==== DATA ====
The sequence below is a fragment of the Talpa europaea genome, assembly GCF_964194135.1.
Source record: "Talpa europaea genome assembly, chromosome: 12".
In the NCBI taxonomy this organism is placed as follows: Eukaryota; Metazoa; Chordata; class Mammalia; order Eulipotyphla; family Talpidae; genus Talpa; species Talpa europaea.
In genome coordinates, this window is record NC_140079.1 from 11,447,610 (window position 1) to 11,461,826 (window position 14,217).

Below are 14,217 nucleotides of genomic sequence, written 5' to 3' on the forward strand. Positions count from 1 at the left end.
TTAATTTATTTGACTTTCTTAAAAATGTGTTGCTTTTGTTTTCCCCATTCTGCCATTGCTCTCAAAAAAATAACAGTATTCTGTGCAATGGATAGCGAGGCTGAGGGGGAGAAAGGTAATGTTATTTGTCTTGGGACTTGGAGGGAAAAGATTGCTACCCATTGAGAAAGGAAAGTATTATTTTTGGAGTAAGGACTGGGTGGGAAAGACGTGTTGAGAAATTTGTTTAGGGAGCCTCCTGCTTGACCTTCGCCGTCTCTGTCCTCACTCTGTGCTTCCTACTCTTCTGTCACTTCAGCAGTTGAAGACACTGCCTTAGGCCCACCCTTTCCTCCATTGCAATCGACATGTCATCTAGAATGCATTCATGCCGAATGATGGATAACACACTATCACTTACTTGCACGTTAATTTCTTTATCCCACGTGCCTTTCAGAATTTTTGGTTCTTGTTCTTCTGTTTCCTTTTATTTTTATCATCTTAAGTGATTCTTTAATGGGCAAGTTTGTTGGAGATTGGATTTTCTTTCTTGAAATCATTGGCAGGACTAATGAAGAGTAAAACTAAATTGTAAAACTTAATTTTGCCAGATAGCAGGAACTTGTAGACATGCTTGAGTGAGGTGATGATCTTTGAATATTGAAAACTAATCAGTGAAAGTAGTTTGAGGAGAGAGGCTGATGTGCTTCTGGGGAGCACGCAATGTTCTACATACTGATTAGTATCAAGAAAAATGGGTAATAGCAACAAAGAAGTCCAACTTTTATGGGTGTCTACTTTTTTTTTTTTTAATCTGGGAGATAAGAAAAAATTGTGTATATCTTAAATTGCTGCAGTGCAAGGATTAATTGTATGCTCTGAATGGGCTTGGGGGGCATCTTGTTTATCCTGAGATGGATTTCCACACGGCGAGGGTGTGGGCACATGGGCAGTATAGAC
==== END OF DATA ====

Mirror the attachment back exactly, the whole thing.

The sequence below is a fragment of the Talpa europaea genome, assembly GCF_964194135.1.
Source record: "Talpa europaea genome assembly, chromosome: 12".
In the NCBI taxonomy this organism is placed as follows: Eukaryota; Metazoa; Chordata; class Mammalia; order Eulipotyphla; family Talpidae; genus Talpa; species Talpa europaea.
In genome coordinates, this window is record NC_140079.1 from 11,447,610 (window position 1) to 11,461,826 (window position 14,217).

Below are 14,217 nucleotides of genomic sequence, written 5' to 3' on the forward strand. Positions count from 1 at the left end.
TTAATTTATTTGACTTTCTTAAAAATGTGTTGCTTTTGTTTTCCCCATTCTGCCATTGCTCTCAAAAAAATAACAGTATTCTGTGCAATGGATAGCGAGGCTGAGGGGGAGAAAGGTAATGTTATTTGTCTTGGGACTTGGAGGGAAAAGATTGCTACCCATTGAGAAAGGAAAGTATTATTTTTGGAGTAAGGACTGGGTGGGAAAGACGTGTTGAGAAATTTGTTTAGGGAGCCTCCTGCTTGACCTTCGCCGTCTCTGTCCTCACTCTGTGCTTCCTACTCTTCTGTCACTTCAGCAGTTGAAGACACTGCCTTAGGCCCACCCTTTCCTCCATTGCAATCGACATGTCATCTAGAATGCATTCATGCCGAATGATGGATAACACACTATCACTTACTTGCACGTTAATTTCTTTATCCCACGTGCCTTTCAGAATTTTTGGTTCTTGTTCTTCTGTTTCCTTTTATTTTTATCATCTTAAGTGATTCTTTAATGGGCAAGTTTGTTGGAGATTGGATTTTCTTTCTTGAAATCATTGGCAGGACTAATGAAGAGTAAAACTAAATTGTAAAACTTAATTTTGCCAGATAGCAGGAACTTGTAGACATGCTTGAGTGAGGTGATGATCTTTGAATATTGAAAACTAATCAGTGAAAGTAGTTTGAGGAGAGAGGCTGATGTGCTTCTGGGGAGCACGCAATGTTCTACATACTGATTAGTATCAAGAAAAATGGGTAATAGCAACAAAGAAGTCCAACTTTTATGGGTGTCTACTTTTTTTTTTTTTAATCTGGGAGATAAGAAAAAATTGTGTATATCTTAAATTGCTGCAGTGCAAGGATTAATTGTATGCTCTGAATGGGCTTGGGGGGCATCTTGTTTATCCTGAGATGGATTTCCACACGGCGAGGGTGTGGGCACATGGGCAGTATAGAC